2) Bad or poorly-trained staff reflect poorly on themselves and their employer. Household staff at that level are supposed to really know their stuff (like a maitre d' as opposed to a server at a diner). If you screw up, you look dumb, and you make the house look like it is run by amateurs. You also make your boss look cheap because it seems asif they got cheap, poorly-trained staff.

3)They spoke French and English. Same with me - the butler didn't speak French, so I was always assigned to French guests if they visited.

j_one_k17 karma

Did you learn anything, or make any connections, useful in your future employment? (either what you're doing now or longer-term plans)

formerdomestic26 karma

I teach at a hotel school now and am finishing a history dissertation, so I do think it helped me get to where I am today.

martelerlamer14 karma

You mention your uniform - What did you have to wear on the job?

formerdomestic29 karma

Bblack shoes, black pants, black tails, a choice of two types of under coat, white shirt, black bow tie (unless very formal then white bow tie).

jamasiel14 karma

Are there any media depictions which capture it well? I love the movie Remains of the Day, for example, but it honestly seems incredibly weird to a stateside middle-class ne'er-do-well.

formerdomestic23 karma

the best is Gosford Park in my opinion. The actors in that movie seem to really have nailed their parts: professional, humble around the family, switch to "downstairs" mode the second they walk through the "green baize door" (as all houses like that call the doors that separate family and servant areas).

cheerbearsmiles12 karma

How big was the house/estate?

formerdomestic28 karma

House was hundreds of rooms. The estates are many thousands of acres.

Ultra_HR11 karma

What was the extent of your duties? By which I mean, what sort of stuff could the family ask you to do before you'd tell them you were unwilling to? (And how would you phrase it if you were absolutely unwilling to do something they asked?)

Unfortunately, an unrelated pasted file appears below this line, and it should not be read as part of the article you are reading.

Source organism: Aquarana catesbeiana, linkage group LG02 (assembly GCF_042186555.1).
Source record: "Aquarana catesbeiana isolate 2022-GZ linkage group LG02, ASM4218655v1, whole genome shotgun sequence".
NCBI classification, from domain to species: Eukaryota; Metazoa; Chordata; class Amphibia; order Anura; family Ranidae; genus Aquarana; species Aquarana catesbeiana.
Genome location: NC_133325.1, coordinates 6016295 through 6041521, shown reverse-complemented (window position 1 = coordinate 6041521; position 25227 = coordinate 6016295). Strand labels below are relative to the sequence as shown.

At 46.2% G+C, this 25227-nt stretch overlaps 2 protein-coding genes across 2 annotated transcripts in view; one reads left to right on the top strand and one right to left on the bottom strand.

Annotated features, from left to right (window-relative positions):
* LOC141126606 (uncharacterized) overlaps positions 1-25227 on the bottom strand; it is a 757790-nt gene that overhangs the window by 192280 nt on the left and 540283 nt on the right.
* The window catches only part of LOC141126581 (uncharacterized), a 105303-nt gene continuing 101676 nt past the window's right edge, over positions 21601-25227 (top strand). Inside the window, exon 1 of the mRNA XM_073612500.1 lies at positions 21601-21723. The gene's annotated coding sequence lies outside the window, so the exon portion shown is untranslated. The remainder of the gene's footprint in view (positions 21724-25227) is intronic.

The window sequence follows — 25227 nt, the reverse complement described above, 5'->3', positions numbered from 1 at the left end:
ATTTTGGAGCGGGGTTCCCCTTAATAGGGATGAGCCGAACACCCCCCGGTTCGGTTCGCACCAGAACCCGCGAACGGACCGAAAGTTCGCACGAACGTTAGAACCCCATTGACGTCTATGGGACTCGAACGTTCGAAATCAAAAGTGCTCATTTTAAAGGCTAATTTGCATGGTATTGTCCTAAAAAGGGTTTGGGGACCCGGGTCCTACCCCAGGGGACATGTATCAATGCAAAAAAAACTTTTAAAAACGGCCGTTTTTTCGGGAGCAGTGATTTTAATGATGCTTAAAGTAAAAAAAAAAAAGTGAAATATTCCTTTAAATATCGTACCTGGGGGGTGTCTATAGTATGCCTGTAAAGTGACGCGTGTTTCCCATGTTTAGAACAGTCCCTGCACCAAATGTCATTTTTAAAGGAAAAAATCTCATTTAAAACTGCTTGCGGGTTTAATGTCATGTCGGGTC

formerdomestic36 karma

Anything that might make your uniform dirty was a job you could pass on to someone else. That is probably the best way to sum it up.

Upsfedex110 karma

Has anyone you've worked with ever been fired? How does that happen?

formerdomestic15 karma

Hummm ... no, actually. I imagine it would go not too bad, but have never seen it happen.

soapyeggs10 karma

What was your social life like outside the job? Did you live in the same building as the family?

formerdomestic22 karma

I lived in the same building, but with separate and very far removed entrances/parking areas). Social life with other staff exists, but otherwise it is always easier to go and see people rather than have them come to see you. A bit stifling.

mopsarethebomb8 karma

Did anything you did in your daily duties carry over in to what you do in your own home, like did anything seem like something that would make you relaxed in your own home if it was done properly after working in such a field?

formerdomestic19 karma

It is the type of job that makes you able to picture everything down to the last detail before it happens. I teach post-secondary now and am one of the best-organized people I know.

brezzle7 karma

did you ever witness some sort of crazy thing that the head of household and wife, or any other couple were doing sexually?

to not sound like a perve: did you accidentally walk in on anything that was really awkward or disturbing?

formerdomestic13 karma

nope - the house is big. they keep that stuff to themselves.

itsjoao7 karma

Did you establish a friendship with your boss, or were you ever cold with each other?

formerdomestic15 karma

With the duke, a professional relationship. With the rest of the family, professional/friendly.

Bat_turd6 karma

Carson or Bates?

formerdomestic6 karma

I think bates is the one from Gosford Park? I preferred him.

DHaze7 karma

Actually I think hes referring to Mrs Bates and Carson from Downton Abbey...Carson is the butler and Bates is like...the top footman or something?

formerdomestic7 karma

ohhhh - yes I don't watch downtown abbey. I know its shocking, but I have never really been able to get into it.

NickolasPach6 karma

You mentioned a "strong room". Is this their safe? Can you describe it? Have you been inside of it?

formerdomestic18 karma

It is a safe. Hidden. I don't want to say much about it, but it is like a bank vault.

Tacomaverick1 karma

What was your pay like?

formerdomestic1 karma

pay and employment perks are outlined a little further up.

KaiyashEyelash-11 karma

Have you ever been asked to perform ahem special tasks?.......Inthebedroom.... EDIT: Damn guys take it easy, it was an honest question.

formerdomestic4 karma

never - not expected to clean up anything weird after. They would have to look you in the eye after, so they try to keep that stuff to themselves.